Tuesday, October 14, 2014

PC watercooling loop

Been putting this off for a very long time (taking photos requires partial computer disassembly), so I'll just post a few previews...
Leak test

Top left - heat exchanger (mostly called "radiator" even though the primary method of heat transfer is convection into flowing air, radiation is negligible at these temperatures), the Alphacool NexXxoS Xtreme II rev2. This is the single most expensive component of the build, closely followed by the pump. At 395 x 120 x 45 mm it fits 2 120mm fans (not pictured), in my case Arctic Cooling Arctic F12 CO PWM. Fairly cheap, yet they have 2 ball bearings, PWM and decent power (for the price). 6W at full power may not seem much, but a lot of the more expensive fans are even wimpier.
I have however found out that these fans seem to stall (increasing RPM doesn't increase airflow) when running over 40% PWM, they clearly were designed for free-flow operation, not to be mounted directly on the heat exchanger. One day I might get annoyed enough about this to go crazy and buy a pair of Deltas, since they have 120mm models with PWM and guide vanes (can create more pressure, downside is noise and manufacturing cost), but at the moment I can't justify spending over $80 on 2 fans, no matter how ridiculously overpowered they are...
Middle-ish left - the CPU block.
Middle-ish right - the reservoir/expansion tank. It's made from acrylic sheet (which is probably older then I am) bonded with CA glue. In/out ports are threaded brass, the input one is a flange nut that has been sanded flat, glued with CA to wall (which already had a hole in it) and after the glue set, I secured it with an acrylic plate that had a hexagon cut into it (prevents the nut from exerting shear forces onto the glued surfaces). The output is a threaded stub and a flange nut is holding it in place. So much CA glue was used to make sure it's not going anywhere. The output also has a...thing...on the inside to keep it from picking up air, it looks like a scoop.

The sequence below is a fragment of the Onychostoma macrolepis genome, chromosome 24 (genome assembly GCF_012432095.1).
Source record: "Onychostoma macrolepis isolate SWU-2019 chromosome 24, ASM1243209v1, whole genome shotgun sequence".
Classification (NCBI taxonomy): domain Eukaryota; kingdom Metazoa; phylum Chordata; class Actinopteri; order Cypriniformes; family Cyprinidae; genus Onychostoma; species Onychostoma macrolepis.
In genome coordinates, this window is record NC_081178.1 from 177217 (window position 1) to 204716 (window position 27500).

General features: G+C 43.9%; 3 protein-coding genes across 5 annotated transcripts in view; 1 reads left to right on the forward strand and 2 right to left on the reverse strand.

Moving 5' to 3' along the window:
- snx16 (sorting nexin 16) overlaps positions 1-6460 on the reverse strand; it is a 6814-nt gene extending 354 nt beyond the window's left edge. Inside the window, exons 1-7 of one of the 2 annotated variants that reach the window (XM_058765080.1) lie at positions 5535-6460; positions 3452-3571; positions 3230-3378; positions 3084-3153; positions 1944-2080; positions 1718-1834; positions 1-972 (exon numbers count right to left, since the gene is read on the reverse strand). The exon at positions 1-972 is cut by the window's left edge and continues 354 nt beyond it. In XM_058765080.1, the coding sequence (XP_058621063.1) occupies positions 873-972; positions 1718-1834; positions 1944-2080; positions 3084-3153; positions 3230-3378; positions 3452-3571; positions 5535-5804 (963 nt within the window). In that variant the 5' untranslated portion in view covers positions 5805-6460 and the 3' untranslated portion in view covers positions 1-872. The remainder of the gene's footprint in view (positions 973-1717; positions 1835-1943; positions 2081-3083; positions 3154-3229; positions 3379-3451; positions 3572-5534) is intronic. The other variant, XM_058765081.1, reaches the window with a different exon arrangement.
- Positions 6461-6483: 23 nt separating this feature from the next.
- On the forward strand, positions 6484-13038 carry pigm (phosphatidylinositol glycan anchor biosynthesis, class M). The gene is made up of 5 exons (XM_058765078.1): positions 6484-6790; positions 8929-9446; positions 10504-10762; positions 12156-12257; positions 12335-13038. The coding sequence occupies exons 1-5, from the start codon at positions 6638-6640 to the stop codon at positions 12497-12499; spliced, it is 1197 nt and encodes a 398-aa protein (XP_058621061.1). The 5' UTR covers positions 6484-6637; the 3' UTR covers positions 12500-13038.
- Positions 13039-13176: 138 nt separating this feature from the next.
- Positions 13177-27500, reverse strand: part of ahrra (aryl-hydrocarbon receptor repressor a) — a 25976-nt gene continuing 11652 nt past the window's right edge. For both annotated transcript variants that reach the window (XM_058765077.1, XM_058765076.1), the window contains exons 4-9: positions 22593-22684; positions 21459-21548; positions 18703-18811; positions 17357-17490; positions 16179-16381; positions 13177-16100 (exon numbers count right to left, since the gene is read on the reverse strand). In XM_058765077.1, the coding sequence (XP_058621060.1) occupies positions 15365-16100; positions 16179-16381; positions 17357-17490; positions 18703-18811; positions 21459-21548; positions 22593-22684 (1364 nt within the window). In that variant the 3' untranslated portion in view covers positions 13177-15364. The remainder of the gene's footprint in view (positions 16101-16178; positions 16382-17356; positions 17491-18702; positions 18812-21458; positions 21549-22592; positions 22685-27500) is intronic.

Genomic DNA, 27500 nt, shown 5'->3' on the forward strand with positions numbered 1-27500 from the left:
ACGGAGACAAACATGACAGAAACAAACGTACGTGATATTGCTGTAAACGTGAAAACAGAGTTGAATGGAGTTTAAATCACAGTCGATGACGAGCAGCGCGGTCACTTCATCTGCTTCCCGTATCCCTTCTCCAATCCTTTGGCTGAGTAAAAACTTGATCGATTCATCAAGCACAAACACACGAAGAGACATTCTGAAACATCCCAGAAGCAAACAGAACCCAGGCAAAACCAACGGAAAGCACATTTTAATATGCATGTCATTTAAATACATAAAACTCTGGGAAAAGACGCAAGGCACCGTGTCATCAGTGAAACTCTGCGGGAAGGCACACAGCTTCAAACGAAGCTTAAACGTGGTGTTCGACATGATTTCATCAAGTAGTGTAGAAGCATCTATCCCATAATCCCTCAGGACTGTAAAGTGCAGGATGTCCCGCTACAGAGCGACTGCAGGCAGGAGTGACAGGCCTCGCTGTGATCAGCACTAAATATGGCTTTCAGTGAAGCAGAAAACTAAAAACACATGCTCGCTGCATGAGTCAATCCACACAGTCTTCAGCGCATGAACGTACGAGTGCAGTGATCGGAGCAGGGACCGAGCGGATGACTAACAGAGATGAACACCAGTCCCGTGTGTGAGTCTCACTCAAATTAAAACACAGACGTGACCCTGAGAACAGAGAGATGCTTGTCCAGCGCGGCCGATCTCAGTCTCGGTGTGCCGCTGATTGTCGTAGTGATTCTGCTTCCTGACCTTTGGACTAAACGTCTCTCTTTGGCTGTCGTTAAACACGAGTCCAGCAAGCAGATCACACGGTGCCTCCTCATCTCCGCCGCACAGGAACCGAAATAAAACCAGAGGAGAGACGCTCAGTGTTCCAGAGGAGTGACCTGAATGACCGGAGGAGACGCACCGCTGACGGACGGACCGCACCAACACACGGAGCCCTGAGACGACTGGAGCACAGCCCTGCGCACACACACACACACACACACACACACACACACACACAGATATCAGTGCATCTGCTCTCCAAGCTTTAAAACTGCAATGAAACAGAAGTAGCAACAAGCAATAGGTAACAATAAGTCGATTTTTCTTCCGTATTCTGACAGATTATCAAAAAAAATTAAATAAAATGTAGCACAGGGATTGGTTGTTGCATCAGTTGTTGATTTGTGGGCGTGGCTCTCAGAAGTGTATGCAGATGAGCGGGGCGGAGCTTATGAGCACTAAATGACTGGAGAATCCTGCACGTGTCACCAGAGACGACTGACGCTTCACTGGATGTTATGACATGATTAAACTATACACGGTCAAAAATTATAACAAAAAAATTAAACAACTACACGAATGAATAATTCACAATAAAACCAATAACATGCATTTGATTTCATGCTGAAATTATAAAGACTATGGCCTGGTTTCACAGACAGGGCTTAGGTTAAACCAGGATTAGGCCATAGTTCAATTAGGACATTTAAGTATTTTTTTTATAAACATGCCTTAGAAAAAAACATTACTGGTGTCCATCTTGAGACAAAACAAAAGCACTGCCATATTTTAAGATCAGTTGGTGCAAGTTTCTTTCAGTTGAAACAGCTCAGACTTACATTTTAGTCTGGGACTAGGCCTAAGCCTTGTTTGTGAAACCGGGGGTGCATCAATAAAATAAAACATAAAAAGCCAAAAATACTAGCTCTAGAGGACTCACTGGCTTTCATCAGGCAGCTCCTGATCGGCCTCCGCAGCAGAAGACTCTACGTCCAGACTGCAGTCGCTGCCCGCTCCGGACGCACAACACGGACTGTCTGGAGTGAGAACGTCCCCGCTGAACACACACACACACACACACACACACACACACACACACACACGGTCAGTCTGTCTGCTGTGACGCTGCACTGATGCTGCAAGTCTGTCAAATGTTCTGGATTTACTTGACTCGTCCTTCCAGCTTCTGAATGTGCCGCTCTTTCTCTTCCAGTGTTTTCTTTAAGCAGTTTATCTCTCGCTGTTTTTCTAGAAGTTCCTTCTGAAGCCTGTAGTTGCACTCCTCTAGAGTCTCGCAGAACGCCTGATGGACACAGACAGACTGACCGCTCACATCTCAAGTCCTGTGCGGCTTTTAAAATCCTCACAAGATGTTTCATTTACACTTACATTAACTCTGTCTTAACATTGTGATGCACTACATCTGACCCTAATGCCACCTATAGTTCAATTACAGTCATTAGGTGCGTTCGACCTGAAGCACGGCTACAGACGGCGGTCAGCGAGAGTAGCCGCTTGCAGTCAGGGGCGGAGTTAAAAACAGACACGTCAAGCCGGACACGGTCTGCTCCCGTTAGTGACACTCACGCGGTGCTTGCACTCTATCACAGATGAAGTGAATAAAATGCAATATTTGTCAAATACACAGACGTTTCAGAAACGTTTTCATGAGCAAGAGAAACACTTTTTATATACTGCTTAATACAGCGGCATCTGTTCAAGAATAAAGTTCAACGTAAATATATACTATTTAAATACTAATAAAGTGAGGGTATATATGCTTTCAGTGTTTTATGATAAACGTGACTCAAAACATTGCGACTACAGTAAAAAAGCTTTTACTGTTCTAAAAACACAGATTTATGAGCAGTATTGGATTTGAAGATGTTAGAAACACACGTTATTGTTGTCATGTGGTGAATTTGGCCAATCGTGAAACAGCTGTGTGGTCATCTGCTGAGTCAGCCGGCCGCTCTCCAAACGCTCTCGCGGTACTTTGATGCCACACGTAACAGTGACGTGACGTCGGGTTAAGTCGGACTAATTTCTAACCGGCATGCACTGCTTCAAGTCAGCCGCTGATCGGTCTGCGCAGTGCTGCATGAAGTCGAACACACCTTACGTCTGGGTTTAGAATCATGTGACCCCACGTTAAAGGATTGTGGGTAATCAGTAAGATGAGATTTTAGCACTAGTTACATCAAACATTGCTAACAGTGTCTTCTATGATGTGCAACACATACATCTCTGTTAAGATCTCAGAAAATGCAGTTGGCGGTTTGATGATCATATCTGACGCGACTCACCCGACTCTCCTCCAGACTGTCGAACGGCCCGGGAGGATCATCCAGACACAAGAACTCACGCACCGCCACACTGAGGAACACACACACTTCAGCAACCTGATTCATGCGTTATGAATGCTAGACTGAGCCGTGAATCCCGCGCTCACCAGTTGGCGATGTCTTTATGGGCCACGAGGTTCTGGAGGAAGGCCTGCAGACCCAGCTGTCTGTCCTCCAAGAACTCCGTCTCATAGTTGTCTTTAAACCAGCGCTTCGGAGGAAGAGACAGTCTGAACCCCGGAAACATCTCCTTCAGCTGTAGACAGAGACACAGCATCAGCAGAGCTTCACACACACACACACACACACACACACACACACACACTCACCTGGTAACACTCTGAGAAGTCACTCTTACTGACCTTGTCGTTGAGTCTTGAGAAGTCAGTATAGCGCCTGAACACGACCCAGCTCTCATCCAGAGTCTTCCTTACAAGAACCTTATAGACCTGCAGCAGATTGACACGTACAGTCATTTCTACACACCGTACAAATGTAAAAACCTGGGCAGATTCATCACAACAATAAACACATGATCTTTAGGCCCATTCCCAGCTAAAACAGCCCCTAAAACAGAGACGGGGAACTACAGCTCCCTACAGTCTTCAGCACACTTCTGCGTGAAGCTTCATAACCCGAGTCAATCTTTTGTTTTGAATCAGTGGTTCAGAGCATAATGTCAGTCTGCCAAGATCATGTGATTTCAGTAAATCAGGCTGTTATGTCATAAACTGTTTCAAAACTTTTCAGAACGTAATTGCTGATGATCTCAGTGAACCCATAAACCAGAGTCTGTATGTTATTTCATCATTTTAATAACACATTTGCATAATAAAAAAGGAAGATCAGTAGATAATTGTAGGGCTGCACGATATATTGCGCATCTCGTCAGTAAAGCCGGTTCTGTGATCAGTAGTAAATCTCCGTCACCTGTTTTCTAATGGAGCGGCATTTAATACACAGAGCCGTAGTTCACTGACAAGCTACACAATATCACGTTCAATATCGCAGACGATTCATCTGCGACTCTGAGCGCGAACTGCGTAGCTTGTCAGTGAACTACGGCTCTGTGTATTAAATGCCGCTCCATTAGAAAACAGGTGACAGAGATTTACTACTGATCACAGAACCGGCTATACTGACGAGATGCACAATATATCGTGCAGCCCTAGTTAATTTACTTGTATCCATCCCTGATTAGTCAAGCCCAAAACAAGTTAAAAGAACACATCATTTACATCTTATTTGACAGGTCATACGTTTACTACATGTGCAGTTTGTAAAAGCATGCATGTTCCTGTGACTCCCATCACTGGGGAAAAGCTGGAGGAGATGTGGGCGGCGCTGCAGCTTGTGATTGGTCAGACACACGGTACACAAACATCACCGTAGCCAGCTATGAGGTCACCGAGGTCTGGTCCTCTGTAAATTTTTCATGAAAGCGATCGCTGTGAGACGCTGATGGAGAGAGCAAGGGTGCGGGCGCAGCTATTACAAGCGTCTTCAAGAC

The tank is has a baffle in the middle, it's intended purpose is to give bubbles more time to rise to the surface and not be sucked in by the pump. Secondary and unintended effects is a nice wave indicating flow.
Upper right - An Eheim 1048 bought waaaaay back (today I would have gone for a 12V powered pump) in ~2005. While it has nice ceramic bearings - picture a white smooth ceramic shaft that goes into a smooth ceramic tube of matching diameter, almost loose fit (slides freely but no perceptible play) - it's still a synchronous motor and as such, it can (and will!) spin in either way, depending on when (AC phase) you turn it on, which means the impeller has to have straight instead of nicely curved blades and can (deliberately) freely rotate some 60° in relation to the magnet. The end result of these features is not-so-unnoticeable AC hum from the coils and if air bubbles manage to get in the pump, you get horrible rattling and clackety noises, which subside only after the air is expelled out. The pump cannot to this on it's own, so it has to be re-started, usually a couple of times. Once this is done and it's snugly fit in it's foam vibration dampener, the fans (or magnetic HDDs) are louder then the pump.
As you can probably see, I tried my best to avoid galvanic corrosion as much as possible, the only critical place is the pump output fitting, as it's made out of steel, not nickel-plated brass like the nut on pipe is. In case you are wondering why, it's a fitting made for hydraulics, nobody seems to be making a G 1/4 male to G 3/8 male fittings out of brass in this country. I have coated the inside of the fitting with a resin-based lacquer, but I fear this may not be enough.
One other possible place might be the radiator, as it's not clear what it's actually made out of, flanges seem to be brass, but the tubes are supposed to be copper. Also, they are soldered/brazed (more different metals).
We will see how it held up as I will be doing scheduled maintenance in the near future, main reason being I need to add L-fittings to nearly everything in order for it to fit in the case the way I want, not the way the minimum bend radius of the pipes will allow me. Other items to be added is a drain and fill valve, because attempting to fill (or drain) the system without them is a pain in the butt I wish to never have to experience again.